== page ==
In the world of bird photography, the hummingbird is certainly one of the most challenging to photograph. This jeweled bundle of energy has the ability to zoom around at record breaking speeds causing frustration for many a photographer. This article is written to help give you some tips so you can take better hummingbird pictures.
Setting out the Welcome Mat
Most places in North America are visited by hummingbirds, some year round, others seasonally. Your local Audubon Society can tell you when to set the feeders out. You can also find out if the hummingbirds in your area migrate so you can remove the feeders in time for the hummingbirds to migrate and avoid freezing in the cold.
Every serious hummingbird photographer needs a hummingbird feeder. When looking for a feeder, make sure you have one that is easy to clean and that it is easy to fill with sugar water.
Most birders suggest using 4 parts water to 1 part sugar or you can also try using a 3:1 mixture as well. Keep the feeders filled so that the hummingbirds don’t head to a more reliable nectar station. Don’t forget to remove the feeders regularly for cleaning and then put them right back up. Remember to never use food coloring because it is not needed to attract them and can cause a dangerous growth on the hummingbirds beaks that can harm them.
Feeders, Perches and Flowers
The biggest challenge with taking hummingbird pictures is that they rarely hold still. They are almost constantly darting here and there. Many photographers make the mistake of trying to follow them with their camera in hand. However don’t try following the hummingbirds but instead be patient and stay in one location.
You want to think about the kind of bird pictures you want and then set things up to help increase your chances of getting the shot. After that, it’s a matter of getting comfy and having your camera ready. Many photographers use tripods or monopods so the camera’s always ready. Some photographers use blinds so they can move without worrying about scaring off a hummingbird.
If you want photographs of hummingbirds hovering, remove the perches from your feeders. Although this may seem a little mean, if you plug up all of the holes on the feeder but one it will make it easier to get a good hummingbird picture. You will still have hummingbirds zipping around trying to chase off the other birds from the feeder regardless of what you do.
Now if you want to take a picture of a hummingbird perching, watch where the dominant male goes after he gets a drink at the feeder. Usually he will perch where he has a good view of his feeder. If the perch isn’t in a good position for you to take pictures, you’ll need to do some rearranging. Try moving the feeder near a perch so you can get a better picture.
Or move it farther from the natural perches and add a perch near it in a photo friendly location. As long as the hummingbird can keep a watchful eye for predators, it won’t mind relocating. Eventually the hummingbirds will get used to you and your camera, but movement will likely frighten them off so make sure you’re in a quiet area with very little activity.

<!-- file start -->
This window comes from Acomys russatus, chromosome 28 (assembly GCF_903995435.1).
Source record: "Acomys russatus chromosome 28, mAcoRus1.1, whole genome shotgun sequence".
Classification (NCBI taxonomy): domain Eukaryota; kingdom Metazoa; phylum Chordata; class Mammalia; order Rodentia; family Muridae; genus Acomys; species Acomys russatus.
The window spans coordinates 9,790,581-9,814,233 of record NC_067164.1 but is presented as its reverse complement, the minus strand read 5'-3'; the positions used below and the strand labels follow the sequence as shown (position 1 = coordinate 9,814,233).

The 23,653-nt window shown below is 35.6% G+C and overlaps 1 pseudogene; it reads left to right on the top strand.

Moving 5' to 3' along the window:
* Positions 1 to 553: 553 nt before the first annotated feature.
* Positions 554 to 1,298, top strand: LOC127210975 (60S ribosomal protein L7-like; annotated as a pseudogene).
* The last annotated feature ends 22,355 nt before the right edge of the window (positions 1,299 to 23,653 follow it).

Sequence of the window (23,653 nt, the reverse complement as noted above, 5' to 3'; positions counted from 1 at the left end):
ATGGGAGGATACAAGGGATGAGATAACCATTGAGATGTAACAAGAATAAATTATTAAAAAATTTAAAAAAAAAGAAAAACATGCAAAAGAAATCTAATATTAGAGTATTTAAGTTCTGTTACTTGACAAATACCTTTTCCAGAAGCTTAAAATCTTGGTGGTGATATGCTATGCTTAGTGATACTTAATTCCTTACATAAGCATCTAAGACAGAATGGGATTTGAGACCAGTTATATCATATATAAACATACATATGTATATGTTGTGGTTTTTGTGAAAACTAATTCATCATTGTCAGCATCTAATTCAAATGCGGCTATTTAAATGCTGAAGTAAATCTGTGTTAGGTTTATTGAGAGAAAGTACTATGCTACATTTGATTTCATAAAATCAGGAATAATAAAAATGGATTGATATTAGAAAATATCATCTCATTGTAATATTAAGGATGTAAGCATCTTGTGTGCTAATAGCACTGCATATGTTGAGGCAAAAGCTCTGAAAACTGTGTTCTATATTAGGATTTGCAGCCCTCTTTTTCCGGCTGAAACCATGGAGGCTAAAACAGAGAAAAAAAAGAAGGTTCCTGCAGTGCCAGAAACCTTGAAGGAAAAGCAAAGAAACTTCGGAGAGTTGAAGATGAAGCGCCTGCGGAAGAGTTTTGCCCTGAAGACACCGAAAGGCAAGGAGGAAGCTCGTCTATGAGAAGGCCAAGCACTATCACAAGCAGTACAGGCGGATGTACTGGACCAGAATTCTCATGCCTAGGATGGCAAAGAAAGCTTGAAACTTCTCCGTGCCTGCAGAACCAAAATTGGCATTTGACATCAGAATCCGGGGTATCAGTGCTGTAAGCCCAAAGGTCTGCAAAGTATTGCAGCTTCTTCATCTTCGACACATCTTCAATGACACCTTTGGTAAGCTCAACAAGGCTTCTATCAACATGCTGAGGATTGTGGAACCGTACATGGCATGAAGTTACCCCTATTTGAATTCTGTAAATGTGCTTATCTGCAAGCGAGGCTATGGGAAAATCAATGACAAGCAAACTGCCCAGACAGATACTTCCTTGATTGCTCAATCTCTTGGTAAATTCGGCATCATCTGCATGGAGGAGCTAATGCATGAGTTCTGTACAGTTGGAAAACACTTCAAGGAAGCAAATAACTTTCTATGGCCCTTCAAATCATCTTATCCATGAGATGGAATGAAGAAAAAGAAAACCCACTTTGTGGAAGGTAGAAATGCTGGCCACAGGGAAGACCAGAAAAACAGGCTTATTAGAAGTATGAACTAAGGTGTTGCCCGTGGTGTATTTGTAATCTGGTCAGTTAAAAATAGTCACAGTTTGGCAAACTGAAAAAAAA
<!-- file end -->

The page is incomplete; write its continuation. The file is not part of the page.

If you have a beautiful flower that the hummingbirds never visit (and would make a great photo), try using an eye dropper and gently fill the flower with some sugar water. This only works for a short time because the flower will begin to wilt after just a few hours.
As with feeders and perches, you can also hang a basket of flowers to help attract them for photographing. However no matter if you use a flower or feeder, you’ll still only have about 8 seconds tops to take your pictures. Always be patient and don’t press the shutter release until the hummingbird has a had a sip of nectar or sugar water. If your flash frightens them off, it’s likely they won’t return to the feeder.
The best type of background for taking hummingbird pictures is something dark green that doesn’t have any noticeable distractions like branches or twigs. If you want a “moveable” background try a dark green potted plant or even a large green painted poster board. The best thing you can have is a dark background so the hummingbirds bright colors can really stand out.
If you look for hummingbird pictures in google images you’ll get a good idea of what backgrounds work and what doesn’t. Hummingbirds will often fade into green or busy backgrounds making it impossible for them to stand out. A shaded area behind the feeder or perch also works well as a good background.
You can use photo editing software like Adobe Photoshop Elements, to blur the background and make the hummingbird stand out from the background.
Adobe has tutorials on this on their website.
Lights, Camera, Action
After you have things set up it’s just a matter of finding a nice, comfy place to sit nearby with your tripod and camera. In order to freeze their beating wings, you will need a high speed flash but you can still get some great pictures with a good compact camera by using these tips.
Remember, hummingbirds may be the most challenging subject in bird photography, but with some patience you will soon have a nice collection of hummingbird photography to frame and display in your home.